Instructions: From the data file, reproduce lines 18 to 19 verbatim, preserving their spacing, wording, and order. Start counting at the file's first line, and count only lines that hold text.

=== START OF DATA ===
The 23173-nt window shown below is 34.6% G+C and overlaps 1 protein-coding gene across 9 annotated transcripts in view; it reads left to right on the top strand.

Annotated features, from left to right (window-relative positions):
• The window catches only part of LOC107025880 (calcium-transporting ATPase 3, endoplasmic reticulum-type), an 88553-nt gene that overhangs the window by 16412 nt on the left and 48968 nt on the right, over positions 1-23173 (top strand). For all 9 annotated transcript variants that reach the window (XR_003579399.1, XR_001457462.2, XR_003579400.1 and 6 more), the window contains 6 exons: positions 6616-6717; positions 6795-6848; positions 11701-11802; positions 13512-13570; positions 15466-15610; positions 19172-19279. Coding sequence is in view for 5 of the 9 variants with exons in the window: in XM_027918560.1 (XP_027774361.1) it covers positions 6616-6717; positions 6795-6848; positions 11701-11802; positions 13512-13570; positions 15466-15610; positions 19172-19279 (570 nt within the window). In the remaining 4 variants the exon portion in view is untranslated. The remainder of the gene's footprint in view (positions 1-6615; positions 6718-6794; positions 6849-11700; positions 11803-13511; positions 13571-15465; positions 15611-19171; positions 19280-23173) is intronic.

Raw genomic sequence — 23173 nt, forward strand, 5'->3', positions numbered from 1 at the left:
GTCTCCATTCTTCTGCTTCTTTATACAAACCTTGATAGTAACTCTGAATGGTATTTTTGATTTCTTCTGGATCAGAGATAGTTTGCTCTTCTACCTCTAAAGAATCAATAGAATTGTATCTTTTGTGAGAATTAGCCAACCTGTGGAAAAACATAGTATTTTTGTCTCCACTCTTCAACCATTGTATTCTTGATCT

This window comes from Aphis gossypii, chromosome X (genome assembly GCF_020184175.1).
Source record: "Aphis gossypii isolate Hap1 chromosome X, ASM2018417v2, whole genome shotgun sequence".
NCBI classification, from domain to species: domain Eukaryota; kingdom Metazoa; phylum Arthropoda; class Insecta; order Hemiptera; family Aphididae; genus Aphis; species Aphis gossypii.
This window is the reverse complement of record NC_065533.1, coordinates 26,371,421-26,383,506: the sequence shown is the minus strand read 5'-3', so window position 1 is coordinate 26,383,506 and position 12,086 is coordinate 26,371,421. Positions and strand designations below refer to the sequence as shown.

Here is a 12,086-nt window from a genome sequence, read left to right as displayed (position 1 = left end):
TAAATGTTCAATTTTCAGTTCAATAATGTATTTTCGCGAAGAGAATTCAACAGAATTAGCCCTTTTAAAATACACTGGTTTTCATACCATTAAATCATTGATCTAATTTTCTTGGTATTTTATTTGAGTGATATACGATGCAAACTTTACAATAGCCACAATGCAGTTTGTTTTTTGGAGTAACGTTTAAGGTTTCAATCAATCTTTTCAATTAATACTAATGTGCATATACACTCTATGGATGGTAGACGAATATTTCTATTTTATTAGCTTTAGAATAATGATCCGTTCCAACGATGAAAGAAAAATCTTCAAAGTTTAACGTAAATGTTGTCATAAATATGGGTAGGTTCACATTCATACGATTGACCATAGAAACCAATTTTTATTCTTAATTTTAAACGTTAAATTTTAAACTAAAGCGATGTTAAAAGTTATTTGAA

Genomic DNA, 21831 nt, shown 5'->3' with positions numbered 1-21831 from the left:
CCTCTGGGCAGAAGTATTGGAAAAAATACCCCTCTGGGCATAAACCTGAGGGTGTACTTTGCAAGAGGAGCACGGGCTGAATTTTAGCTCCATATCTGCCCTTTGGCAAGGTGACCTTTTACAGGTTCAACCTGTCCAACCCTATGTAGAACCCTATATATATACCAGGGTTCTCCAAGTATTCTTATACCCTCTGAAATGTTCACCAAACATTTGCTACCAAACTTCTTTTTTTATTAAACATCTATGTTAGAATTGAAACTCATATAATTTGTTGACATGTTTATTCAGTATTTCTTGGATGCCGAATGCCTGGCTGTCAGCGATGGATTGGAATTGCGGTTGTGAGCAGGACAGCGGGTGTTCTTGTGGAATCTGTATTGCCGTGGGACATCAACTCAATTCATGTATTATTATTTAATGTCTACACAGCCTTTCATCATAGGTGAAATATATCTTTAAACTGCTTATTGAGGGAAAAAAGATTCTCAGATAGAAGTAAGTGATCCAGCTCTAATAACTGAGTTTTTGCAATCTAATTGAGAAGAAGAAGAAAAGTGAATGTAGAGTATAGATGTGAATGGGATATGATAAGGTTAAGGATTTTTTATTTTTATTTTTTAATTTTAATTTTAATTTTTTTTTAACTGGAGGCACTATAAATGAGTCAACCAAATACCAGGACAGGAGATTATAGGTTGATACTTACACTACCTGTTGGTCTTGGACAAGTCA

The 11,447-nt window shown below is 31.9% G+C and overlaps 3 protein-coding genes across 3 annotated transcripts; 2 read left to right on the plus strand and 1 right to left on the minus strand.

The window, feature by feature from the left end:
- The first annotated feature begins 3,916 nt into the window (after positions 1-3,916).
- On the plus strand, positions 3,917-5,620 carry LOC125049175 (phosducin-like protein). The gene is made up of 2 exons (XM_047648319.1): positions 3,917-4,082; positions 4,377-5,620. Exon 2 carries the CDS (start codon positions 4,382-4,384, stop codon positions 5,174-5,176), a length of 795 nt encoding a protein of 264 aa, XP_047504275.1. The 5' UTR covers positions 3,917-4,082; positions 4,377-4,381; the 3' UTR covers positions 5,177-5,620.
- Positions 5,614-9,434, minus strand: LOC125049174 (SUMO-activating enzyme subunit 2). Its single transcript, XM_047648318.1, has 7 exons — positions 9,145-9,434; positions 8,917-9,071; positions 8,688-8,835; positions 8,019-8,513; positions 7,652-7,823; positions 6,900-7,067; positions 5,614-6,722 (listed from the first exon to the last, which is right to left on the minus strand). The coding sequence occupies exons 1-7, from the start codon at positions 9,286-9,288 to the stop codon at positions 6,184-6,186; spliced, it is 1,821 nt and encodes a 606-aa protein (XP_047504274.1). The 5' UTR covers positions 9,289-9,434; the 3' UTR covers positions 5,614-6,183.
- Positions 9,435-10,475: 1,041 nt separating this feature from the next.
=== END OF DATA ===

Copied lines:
- Positions 5,614-9,434, minus strand: LOC125049174 (SUMO-activating enzyme subunit 2). Its single transcript, XM_047648318.1, has 7 exons — positions 9,145-9,434; positions 8,917-9,071; positions 8,688-8,835; positions 8,019-8,513; positions 7,652-7,823; positions 6,900-7,067; positions 5,614-6,722 (listed from the first exon to the last, which is right to left on the minus strand). The coding sequence occupies exons 1-7, from the start codon at positions 9,286-9,288 to the stop codon at positions 6,184-6,186; spliced, it is 1,821 nt and encodes a 606-aa protein (XP_047504274.1). The 5' UTR covers positions 9,289-9,434; the 3' UTR covers positions 5,614-6,183.
- Positions 9,435-10,475: 1,041 nt separating this feature from the next.